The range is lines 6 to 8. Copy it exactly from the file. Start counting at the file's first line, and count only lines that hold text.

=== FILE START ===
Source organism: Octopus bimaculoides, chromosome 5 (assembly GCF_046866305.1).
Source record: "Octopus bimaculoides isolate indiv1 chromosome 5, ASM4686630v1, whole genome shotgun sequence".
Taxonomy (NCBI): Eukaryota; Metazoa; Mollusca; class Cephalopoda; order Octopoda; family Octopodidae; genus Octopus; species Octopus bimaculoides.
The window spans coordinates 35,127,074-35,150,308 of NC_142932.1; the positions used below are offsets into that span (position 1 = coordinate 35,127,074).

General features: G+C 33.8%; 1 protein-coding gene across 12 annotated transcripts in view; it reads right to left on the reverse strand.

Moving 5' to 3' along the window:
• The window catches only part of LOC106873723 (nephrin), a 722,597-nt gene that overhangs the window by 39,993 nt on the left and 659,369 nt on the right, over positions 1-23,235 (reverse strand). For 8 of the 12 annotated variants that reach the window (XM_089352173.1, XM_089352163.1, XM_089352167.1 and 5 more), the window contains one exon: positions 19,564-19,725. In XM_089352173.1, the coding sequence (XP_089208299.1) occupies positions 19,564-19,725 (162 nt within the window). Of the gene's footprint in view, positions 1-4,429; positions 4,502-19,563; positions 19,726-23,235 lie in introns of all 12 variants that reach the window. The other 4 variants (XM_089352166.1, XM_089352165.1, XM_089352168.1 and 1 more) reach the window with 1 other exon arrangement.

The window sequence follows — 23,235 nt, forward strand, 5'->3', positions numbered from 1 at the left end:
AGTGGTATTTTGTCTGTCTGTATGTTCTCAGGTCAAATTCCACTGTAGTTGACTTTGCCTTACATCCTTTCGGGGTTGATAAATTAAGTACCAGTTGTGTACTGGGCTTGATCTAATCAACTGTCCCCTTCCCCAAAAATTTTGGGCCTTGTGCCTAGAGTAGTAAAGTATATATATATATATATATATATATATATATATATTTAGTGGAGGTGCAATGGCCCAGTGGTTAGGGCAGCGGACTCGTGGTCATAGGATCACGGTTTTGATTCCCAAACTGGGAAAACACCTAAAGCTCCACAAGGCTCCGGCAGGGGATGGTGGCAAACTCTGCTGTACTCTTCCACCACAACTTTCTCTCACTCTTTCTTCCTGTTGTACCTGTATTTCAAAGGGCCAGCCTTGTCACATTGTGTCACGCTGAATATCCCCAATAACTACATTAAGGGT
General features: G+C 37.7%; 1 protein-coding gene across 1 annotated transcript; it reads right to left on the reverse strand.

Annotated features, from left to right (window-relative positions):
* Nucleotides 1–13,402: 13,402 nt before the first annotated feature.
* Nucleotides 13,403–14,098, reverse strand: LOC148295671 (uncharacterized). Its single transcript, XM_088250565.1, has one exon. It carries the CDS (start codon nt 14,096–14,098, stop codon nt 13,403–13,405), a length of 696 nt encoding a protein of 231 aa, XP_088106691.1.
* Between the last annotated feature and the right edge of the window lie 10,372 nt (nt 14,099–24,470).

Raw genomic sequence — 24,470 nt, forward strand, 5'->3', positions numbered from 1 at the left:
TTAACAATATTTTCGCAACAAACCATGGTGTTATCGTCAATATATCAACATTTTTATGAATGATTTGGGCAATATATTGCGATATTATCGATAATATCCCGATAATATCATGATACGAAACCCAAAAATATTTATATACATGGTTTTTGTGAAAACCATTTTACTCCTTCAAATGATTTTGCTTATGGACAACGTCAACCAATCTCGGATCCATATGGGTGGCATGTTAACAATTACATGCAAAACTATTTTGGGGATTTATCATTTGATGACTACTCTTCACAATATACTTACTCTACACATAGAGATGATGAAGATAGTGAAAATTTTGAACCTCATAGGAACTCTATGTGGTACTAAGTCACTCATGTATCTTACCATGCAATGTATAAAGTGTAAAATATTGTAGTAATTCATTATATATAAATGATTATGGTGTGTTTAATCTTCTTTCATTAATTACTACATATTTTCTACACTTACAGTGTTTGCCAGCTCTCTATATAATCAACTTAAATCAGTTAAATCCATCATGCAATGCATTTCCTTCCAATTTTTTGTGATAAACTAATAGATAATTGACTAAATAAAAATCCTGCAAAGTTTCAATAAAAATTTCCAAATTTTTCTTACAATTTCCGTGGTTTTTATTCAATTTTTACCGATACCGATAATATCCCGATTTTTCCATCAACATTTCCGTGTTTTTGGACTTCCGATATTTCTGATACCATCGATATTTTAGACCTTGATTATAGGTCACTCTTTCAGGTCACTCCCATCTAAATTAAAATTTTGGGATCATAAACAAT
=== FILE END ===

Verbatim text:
Moving 5' to 3' along the window:
• The window catches only part of LOC106873723 (nephrin), a 722,597-nt gene that overhangs the window by 39,993 nt on the left and 659,369 nt on the right, over positions 1-23,235 (reverse strand). For 8 of the 12 annotated variants that reach the window (XM_089352173.1, XM_089352163.1, XM_089352167.1 and 5 more), the window contains one exon: positions 19,564-19,725. In XM_089352173.1, the coding sequence (XP_089208299.1) occupies positions 19,564-19,725 (162 nt within the window). Of the gene's footprint in view, positions 1-4,429; positions 4,502-19,563; positions 19,726-23,235 lie in introns of all 12 variants that reach the window. The other 4 variants (XM_089352166.1, XM_089352165.1, XM_089352168.1 and 1 more) reach the window with 1 other exon arrangement.

The window sequence follows — 23,235 nt, forward strand, 5'->3', positions numbered from 1 at the left end: